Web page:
I am not unmindful that some of you have come here out of great trials and tribulations. Some of you have come fresh from narrow jail cells. Some of you have come from areas where your quest for freedom left you battered by the storms of persecutions and staggered by the winds of police brutality. You have been the veterans of creative suffering. Continue to work with the faith that unearned suffering is redemptive. Go back to Mississippi, go back to Alabama, go back to South Carolina, go back to Georgia, go back to Louisiana, go back to the slums and ghettos of our northern cities, knowing that somehow this situation can and will be changed. Let us not wallow in the valley of despair. I say to you today, my friends, so even though we face the difficulties of today and tomorrow. I still have a dream. It is a dream deeply rooted in the American dream.

I have a dream that one day this nation will rise up and live out the true meaning of its creed; we hold these truths to be self-evident that all men are created equal.

I have a dream,

that one day on the red hills of Georgia the sons of former slaves and the sons of former slave owners will be able to sit down together at the table of brotherhood.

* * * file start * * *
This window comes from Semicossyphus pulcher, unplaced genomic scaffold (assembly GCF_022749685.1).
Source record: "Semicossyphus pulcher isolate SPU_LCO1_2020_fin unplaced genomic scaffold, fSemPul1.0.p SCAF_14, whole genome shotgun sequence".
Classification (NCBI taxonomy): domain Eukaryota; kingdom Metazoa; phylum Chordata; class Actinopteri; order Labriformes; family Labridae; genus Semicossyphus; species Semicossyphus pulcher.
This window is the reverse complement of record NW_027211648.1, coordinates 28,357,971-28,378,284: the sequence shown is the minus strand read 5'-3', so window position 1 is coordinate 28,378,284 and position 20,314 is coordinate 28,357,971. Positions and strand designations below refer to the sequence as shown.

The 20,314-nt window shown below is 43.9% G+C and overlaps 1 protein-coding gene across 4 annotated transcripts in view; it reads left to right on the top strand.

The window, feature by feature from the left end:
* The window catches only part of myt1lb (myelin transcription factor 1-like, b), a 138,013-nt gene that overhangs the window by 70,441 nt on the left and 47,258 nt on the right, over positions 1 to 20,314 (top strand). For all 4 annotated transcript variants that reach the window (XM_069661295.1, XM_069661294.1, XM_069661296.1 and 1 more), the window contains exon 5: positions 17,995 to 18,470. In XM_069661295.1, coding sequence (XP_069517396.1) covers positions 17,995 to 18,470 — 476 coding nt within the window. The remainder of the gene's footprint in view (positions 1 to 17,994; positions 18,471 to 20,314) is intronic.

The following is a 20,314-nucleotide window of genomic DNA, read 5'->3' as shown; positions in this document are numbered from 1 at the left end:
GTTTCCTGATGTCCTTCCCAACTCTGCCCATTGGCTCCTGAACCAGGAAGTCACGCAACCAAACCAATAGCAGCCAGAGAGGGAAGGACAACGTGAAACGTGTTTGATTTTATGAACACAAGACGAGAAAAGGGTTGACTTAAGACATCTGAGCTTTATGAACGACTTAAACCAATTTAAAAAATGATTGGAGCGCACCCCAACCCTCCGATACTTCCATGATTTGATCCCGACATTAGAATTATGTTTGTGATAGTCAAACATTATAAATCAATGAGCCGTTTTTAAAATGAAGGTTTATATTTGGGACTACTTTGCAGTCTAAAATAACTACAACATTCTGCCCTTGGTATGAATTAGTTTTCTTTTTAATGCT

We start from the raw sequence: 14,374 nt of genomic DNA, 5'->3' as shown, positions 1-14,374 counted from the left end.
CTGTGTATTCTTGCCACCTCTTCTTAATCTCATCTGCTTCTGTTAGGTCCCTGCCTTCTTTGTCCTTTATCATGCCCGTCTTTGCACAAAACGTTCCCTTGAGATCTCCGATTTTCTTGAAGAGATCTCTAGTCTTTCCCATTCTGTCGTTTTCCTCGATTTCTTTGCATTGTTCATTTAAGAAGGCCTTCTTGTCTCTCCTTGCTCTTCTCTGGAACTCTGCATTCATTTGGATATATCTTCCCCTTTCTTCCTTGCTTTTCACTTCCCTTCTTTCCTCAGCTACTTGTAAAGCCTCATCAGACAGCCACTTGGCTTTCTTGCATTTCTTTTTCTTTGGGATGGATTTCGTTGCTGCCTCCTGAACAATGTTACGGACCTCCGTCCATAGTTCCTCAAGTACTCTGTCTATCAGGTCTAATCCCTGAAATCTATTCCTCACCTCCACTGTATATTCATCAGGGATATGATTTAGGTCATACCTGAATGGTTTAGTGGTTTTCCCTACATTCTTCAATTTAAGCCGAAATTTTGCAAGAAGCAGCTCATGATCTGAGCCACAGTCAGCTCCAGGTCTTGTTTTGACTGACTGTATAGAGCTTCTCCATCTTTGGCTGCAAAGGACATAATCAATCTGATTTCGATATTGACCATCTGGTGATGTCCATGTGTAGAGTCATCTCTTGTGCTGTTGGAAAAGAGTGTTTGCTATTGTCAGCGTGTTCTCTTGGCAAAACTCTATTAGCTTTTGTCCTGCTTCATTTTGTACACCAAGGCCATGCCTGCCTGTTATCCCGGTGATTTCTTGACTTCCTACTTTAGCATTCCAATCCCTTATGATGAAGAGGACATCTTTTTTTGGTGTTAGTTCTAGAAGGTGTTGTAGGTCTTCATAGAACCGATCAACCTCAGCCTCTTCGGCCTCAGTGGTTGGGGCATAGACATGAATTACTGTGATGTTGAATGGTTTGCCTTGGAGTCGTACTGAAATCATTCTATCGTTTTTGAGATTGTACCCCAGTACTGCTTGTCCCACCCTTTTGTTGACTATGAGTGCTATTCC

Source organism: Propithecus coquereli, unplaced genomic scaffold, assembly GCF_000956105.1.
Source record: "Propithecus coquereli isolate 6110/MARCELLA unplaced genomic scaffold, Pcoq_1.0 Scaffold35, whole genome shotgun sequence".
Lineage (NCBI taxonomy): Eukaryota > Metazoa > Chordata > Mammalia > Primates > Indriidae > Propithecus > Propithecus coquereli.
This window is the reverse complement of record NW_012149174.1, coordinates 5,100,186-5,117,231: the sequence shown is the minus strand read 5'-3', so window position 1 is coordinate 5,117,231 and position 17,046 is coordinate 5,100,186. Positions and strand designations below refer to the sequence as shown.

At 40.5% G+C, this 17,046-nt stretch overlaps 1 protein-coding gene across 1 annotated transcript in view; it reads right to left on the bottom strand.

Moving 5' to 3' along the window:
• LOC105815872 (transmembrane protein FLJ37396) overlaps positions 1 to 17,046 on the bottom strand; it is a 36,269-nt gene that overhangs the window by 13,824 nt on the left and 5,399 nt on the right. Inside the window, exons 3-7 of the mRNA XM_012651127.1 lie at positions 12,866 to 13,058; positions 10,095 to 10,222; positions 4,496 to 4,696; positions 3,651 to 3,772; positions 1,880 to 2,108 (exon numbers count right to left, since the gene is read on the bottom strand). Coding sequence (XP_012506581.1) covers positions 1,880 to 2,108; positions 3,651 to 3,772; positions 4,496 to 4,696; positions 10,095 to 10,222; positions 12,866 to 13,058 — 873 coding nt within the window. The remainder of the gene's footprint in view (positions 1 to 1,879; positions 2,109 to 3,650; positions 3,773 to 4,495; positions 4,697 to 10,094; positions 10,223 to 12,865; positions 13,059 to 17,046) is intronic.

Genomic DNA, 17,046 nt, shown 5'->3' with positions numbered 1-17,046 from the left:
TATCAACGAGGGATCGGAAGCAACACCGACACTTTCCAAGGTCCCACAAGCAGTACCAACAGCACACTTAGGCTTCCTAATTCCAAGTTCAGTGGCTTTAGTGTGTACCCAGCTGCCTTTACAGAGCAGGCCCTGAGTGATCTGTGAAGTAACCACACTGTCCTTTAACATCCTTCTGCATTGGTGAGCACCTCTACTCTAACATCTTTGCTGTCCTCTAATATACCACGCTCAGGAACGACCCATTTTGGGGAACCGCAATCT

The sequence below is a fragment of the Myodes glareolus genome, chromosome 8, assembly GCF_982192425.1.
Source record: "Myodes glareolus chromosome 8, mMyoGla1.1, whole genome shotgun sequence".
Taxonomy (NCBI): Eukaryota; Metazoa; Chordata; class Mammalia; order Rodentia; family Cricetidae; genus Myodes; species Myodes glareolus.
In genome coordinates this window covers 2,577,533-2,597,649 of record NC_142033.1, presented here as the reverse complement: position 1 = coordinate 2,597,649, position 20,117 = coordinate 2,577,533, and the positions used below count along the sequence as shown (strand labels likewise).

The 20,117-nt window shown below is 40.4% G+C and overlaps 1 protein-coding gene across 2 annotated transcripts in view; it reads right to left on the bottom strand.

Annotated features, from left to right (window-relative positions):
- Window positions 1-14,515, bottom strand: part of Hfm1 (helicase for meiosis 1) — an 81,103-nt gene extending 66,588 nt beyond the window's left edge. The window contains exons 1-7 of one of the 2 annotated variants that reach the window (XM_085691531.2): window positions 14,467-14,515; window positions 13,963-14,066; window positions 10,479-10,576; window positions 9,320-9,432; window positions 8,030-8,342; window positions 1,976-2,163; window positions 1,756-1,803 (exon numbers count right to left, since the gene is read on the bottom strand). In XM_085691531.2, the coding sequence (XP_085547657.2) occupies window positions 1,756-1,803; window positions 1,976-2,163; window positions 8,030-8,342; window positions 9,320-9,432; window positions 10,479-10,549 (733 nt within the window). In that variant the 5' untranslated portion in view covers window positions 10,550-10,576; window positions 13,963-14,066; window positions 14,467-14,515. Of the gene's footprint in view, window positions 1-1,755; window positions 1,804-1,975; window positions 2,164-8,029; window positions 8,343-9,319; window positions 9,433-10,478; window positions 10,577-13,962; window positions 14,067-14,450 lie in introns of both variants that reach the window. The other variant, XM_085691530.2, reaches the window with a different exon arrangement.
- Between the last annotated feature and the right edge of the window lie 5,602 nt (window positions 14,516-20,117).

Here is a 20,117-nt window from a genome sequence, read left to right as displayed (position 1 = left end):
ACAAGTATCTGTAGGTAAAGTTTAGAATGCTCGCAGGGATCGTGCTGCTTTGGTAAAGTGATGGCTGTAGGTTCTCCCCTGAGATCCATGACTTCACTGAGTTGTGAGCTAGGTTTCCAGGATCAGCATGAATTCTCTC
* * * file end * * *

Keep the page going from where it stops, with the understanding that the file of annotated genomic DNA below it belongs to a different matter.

I have a dream,

that one day even the state of Mississippi, a state sweltering with the heat of injustice, sweltering with the heat of oppression, will be transformed into an oasis of freedom and justice.

I have a dream,

that my four little children will one day live in a nation where they will not be judged by the color of their skin but by the content of their character.

I have a dream today!

I have a dream that one day, down in Alabama, with its vicious racists, with its governor having his lips dripping with the words of interposition and nullification; one day right down in Alabama little black boys and black girls will be able to join hands with little white boys and white girls as sisters and brothers. I have a dream today!

I have a dream that one day every valley shall be exalted, and every hill and mountain shall be made low, the rough places will be made plain and the crooked places will be made straight and the glory of the Lord shall be revealed and all flesh shall see it together.